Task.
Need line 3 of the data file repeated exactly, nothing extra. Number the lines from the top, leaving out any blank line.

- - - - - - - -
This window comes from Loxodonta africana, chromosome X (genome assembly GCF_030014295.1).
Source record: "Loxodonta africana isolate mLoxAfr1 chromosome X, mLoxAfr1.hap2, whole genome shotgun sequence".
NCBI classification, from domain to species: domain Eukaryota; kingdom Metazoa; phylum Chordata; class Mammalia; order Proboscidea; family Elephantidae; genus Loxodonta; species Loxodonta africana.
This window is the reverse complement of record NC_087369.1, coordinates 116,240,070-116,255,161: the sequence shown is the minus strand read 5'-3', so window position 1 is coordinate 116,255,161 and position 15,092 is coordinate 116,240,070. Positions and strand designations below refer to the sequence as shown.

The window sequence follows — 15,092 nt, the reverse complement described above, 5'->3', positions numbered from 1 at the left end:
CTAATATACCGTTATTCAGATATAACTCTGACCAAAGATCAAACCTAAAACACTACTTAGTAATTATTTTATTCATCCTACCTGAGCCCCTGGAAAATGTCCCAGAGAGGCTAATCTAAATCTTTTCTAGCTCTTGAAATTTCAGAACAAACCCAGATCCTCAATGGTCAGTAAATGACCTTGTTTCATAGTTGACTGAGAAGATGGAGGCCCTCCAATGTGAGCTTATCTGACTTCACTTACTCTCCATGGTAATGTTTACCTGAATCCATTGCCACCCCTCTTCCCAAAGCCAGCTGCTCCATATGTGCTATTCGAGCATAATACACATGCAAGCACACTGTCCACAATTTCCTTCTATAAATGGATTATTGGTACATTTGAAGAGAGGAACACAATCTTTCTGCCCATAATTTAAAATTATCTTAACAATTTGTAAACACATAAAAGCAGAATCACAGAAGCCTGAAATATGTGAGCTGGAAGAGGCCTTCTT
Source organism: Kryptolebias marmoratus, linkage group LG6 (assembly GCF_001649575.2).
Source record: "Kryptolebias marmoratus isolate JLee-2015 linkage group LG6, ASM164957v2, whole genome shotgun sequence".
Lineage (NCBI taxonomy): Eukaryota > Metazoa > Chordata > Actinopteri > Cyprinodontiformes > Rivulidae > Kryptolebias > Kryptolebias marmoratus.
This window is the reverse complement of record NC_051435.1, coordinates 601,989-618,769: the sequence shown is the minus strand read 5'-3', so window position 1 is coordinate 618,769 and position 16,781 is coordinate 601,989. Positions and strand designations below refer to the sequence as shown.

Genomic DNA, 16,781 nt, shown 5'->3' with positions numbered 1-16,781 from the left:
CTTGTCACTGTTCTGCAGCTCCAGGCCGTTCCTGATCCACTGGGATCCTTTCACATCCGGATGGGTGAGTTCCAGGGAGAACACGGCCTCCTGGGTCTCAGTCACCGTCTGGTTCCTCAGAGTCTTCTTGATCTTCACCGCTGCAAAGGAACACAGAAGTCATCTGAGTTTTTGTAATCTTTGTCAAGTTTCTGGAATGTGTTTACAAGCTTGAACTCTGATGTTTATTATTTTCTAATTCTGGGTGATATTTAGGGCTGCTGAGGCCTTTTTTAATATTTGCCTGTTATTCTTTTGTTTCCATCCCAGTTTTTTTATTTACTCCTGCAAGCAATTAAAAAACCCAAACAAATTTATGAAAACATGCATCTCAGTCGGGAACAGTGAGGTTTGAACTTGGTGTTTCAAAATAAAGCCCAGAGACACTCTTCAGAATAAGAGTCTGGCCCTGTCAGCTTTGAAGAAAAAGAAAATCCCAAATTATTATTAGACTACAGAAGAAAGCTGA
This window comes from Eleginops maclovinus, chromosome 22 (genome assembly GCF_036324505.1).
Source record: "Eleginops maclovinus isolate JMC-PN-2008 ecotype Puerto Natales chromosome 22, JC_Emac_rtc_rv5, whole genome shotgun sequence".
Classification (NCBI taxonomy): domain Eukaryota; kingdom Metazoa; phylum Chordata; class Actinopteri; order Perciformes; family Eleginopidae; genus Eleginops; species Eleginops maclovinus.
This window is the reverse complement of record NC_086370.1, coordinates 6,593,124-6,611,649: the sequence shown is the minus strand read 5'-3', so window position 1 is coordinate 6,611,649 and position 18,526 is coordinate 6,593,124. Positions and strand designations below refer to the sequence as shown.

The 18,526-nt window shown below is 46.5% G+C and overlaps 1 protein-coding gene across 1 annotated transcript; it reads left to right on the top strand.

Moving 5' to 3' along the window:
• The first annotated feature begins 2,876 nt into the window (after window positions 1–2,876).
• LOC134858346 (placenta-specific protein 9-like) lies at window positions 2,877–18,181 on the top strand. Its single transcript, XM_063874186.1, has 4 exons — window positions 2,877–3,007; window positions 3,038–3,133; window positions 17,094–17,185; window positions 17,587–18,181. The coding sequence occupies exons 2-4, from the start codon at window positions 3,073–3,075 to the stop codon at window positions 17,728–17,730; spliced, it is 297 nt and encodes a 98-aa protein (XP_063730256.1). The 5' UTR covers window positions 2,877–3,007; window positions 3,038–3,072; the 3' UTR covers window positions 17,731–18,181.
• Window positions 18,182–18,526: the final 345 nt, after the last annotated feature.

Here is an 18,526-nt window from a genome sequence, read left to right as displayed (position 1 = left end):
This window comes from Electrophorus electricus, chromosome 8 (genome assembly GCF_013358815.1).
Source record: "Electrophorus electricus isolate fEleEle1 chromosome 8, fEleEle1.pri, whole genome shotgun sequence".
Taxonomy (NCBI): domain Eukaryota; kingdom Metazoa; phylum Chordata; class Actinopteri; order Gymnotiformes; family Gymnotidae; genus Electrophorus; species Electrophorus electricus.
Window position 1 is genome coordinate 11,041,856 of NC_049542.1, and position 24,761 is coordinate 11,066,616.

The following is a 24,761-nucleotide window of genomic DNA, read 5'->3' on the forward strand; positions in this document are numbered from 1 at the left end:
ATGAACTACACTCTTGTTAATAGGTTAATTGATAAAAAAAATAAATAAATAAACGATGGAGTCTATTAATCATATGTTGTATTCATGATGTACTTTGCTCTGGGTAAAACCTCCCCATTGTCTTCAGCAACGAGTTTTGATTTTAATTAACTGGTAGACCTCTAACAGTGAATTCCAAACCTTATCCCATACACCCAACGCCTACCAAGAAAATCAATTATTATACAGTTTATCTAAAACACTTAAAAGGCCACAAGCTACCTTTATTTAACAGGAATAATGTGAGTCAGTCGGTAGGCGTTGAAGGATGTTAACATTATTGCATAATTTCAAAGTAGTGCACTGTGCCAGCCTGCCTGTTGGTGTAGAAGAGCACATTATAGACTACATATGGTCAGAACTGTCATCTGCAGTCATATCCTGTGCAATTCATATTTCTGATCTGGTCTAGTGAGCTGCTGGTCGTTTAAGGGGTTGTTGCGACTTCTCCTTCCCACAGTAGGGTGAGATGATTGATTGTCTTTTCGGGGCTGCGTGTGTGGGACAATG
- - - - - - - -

NCBI classification, from domain to species: domain Eukaryota; kingdom Metazoa; phylum Chordata; class Mammalia; order Proboscidea; family Elephantidae; genus Loxodonta; species Loxodonta africana.